By Robert McGarvey
There are dozens of online sites and apps where people may be talking about your credit union—from Facebook with its billions of users to microsites with hundreds of monthly visitors.
They can all affect your standing in your community.
Here is a sample Yelp review of a Phoenix credit union: “STILL THE WORST BANK ON THE PLANET.”
In the same thread, you’ll find this positive review:
“I have been a member of this Credit Union since I was 6 years old. As an adult, it is the only place I’d prefer to keep my money. They are very transparent and straightforward during an era of sketchy business practices.”
Yelp, by the way, can’t be shrugged off—it claims upwards of 180 million unique monthly visitors.
At Credit Karma, there’s a page for credit union reviews. One short review simply reads: “Absolutely terrible.”
Another reviewer describes their negative experience with one of the nation’s largest”” credit unions:
“We applied for a re-financed car loan on Wednesday, it’s now Saturday & we have never heard back. We even have other accounts with them! We are very disappointed as we were told we would hear something on Thursday. :(“
The point: the web is awash with credit union reviews and comments, and a person searching for their next financial institution will almost certainly read them.
And then there’s the torrent of quick comments on Facebook and Twitter.
You have a digital reputation. That is a fact that a smart credit union will not ignore, and it’s why you need a digital reputation management plan.
There are two basic approaches. One is to retain an outside vendor to take over the chore for you. Do a Google search for “credit union + digital reputation management,” and you’ll find a handful to contact.
Option two is to pursue it internally. That’s my personal preference because a credit union knows what matters most to its members. But either route will work.
Regardless of which approach you take, start by making a list of websites and services to review weekly—or daily, for especially active platforms.
First, search for your own credit union, and make a note of the sites where it shows up. Edit it down to the sites that matter to you, but err on the side of inclusiveness. You want to be aware of what people are saying about you on many sites.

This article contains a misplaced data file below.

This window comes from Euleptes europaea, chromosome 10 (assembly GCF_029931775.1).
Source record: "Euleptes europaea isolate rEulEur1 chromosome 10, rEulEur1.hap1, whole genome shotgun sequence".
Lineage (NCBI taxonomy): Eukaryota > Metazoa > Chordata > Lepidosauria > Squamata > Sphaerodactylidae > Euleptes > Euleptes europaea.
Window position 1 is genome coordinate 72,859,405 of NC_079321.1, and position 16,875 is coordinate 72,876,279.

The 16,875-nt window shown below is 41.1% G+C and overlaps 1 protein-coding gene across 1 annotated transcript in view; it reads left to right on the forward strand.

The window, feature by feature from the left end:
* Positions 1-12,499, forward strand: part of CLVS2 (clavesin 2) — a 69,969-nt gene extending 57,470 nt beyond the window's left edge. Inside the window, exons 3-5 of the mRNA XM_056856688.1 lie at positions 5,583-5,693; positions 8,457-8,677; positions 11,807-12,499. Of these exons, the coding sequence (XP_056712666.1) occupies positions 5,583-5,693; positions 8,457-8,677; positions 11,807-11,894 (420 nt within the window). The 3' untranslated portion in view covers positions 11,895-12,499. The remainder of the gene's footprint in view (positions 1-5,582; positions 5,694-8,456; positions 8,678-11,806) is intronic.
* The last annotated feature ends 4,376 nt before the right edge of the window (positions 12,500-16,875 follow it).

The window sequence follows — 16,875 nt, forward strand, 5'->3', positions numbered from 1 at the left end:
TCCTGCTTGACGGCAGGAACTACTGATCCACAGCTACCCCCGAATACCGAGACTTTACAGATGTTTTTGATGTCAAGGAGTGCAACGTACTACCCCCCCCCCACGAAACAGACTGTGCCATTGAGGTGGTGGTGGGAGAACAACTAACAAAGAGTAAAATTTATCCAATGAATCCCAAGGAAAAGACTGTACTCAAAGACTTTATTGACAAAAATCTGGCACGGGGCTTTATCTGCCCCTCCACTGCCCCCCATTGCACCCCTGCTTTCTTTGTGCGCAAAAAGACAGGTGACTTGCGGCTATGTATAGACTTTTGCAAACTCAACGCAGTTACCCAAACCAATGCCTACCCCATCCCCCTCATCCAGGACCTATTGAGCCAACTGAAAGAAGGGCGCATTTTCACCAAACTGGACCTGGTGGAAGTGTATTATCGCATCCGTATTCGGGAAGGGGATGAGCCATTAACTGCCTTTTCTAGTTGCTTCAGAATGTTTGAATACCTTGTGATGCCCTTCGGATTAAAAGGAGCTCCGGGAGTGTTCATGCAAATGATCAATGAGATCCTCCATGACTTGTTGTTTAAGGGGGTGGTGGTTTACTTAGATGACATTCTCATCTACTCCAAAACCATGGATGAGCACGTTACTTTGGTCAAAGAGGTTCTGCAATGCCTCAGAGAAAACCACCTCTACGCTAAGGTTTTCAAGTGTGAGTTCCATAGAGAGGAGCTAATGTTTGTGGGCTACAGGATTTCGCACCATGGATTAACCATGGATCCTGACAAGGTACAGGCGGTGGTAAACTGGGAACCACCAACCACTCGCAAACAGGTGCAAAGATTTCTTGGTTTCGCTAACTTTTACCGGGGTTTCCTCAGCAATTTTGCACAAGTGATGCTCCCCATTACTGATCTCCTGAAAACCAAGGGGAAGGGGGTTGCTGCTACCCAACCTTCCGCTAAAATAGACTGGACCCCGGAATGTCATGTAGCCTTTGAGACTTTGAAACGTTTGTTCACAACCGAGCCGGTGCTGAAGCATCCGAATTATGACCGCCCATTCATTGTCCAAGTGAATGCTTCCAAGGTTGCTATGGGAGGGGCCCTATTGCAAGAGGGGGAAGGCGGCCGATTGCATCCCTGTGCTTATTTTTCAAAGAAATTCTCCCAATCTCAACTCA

Here are three tips for successful engagement with members online:
- Identify which sites allow the business—in this case, your credit union—to post responses to comments. Many will allow this if asked through the proper channel.
- Never seek to resolve member difficulties online—direct that conversation offline, usually with a personal phone call, but do take the time to express concern online about a member’s unhappiness.
- Remember that the readership isn’t just the member with a grievance. It’s potentially many thousands more readers. Write any response so that the credit union comes across as caring, responsive, and helpful.
And here are your don’ts:
- Never, ever post fake positive reviews about your credit union. If a vendor says they can arrange that, show them the door.
- Certainly, don’t be shy about asking members to post about the credit union on social media. That’s fair. And the more such reviews you get the better your digital reputation.
- Don’t get into online fights with members and don’t let third-party vendors do it either. There are too many cases where an assistant manager angrily posts, “You are lying! It didn’t happen that way at all!” Stop. Take a deep breath, and remember the thousands who may read your words. Stay amiable, professional, and helpful.
Know that this job is never done. Digital reputation management has become an ongoing concern.